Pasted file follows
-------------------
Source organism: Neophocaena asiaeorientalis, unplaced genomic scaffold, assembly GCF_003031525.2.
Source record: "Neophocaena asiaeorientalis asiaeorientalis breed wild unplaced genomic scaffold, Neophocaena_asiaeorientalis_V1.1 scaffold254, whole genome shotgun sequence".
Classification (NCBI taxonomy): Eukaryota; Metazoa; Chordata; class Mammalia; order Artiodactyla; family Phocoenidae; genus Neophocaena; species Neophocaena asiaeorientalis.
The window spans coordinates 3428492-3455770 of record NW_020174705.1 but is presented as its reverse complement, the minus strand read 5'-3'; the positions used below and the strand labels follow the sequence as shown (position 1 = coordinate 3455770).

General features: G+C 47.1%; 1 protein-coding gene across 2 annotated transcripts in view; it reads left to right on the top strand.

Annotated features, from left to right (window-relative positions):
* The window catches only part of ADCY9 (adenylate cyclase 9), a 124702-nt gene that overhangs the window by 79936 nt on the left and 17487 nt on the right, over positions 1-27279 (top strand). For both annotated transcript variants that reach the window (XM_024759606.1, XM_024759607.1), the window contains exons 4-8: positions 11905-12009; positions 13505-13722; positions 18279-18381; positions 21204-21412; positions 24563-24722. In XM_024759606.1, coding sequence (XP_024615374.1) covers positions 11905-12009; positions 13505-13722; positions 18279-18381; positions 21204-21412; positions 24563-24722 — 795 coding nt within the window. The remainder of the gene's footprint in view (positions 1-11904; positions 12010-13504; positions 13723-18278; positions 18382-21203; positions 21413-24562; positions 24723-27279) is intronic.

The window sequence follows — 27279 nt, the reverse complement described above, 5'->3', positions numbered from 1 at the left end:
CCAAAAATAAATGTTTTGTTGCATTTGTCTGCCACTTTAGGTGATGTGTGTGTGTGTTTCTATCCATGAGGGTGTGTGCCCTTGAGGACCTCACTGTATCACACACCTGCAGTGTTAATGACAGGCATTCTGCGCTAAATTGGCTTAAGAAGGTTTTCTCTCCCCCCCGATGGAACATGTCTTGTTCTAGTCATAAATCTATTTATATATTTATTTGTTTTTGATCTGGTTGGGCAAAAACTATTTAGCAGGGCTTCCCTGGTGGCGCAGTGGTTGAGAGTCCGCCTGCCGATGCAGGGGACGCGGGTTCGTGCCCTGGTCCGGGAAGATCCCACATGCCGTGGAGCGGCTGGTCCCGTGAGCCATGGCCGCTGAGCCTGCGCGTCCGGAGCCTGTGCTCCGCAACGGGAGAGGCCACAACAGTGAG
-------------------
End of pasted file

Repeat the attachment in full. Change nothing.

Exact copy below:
Source organism: Neophocaena asiaeorientalis, unplaced genomic scaffold, assembly GCF_003031525.2.
Source record: "Neophocaena asiaeorientalis asiaeorientalis breed wild unplaced genomic scaffold, Neophocaena_asiaeorientalis_V1.1 scaffold254, whole genome shotgun sequence".
Classification (NCBI taxonomy): Eukaryota; Metazoa; Chordata; class Mammalia; order Artiodactyla; family Phocoenidae; genus Neophocaena; species Neophocaena asiaeorientalis.
The window spans coordinates 3428492-3455770 of record NW_020174705.1 but is presented as its reverse complement, the minus strand read 5'-3'; the positions used below and the strand labels follow the sequence as shown (position 1 = coordinate 3455770).

General features: G+C 47.1%; 1 protein-coding gene across 2 annotated transcripts in view; it reads left to right on the top strand.

Annotated features, from left to right (window-relative positions):
* The window catches only part of ADCY9 (adenylate cyclase 9), a 124702-nt gene that overhangs the window by 79936 nt on the left and 17487 nt on the right, over positions 1-27279 (top strand). For both annotated transcript variants that reach the window (XM_024759606.1, XM_024759607.1), the window contains exons 4-8: positions 11905-12009; positions 13505-13722; positions 18279-18381; positions 21204-21412; positions 24563-24722. In XM_024759606.1, coding sequence (XP_024615374.1) covers positions 11905-12009; positions 13505-13722; positions 18279-18381; positions 21204-21412; positions 24563-24722 — 795 coding nt within the window. The remainder of the gene's footprint in view (positions 1-11904; positions 12010-13504; positions 13723-18278; positions 18382-21203; positions 21413-24562; positions 24723-27279) is intronic.

The window sequence follows — 27279 nt, the reverse complement described above, 5'->3', positions numbered from 1 at the left end:
CCAAAAATAAATGTTTTGTTGCATTTGTCTGCCACTTTAGGTGATGTGTGTGTGTGTTTCTATCCATGAGGGTGTGTGCCCTTGAGGACCTCACTGTATCACACACCTGCAGTGTTAATGACAGGCATTCTGCGCTAAATTGGCTTAAGAAGGTTTTCTCTCCCCCCCGATGGAACATGTCTTGTTCTAGTCATAAATCTATTTATATATTTATTTGTTTTTGATCTGGTTGGGCAAAAACTATTTAGCAGGGCTTCCCTGGTGGCGCAGTGGTTGAGAGTCCGCCTGCCGATGCAGGGGACGCGGGTTCGTGCCCTGGTCCGGGAAGATCCCACATGCCGTGGAGCGGCTGGTCCCGTGAGCCATGGCCGCTGAGCCTGCGCGTCCGGAGCCTGTGCTCCGCAACGGGAGAGGCCACAACAGTGAG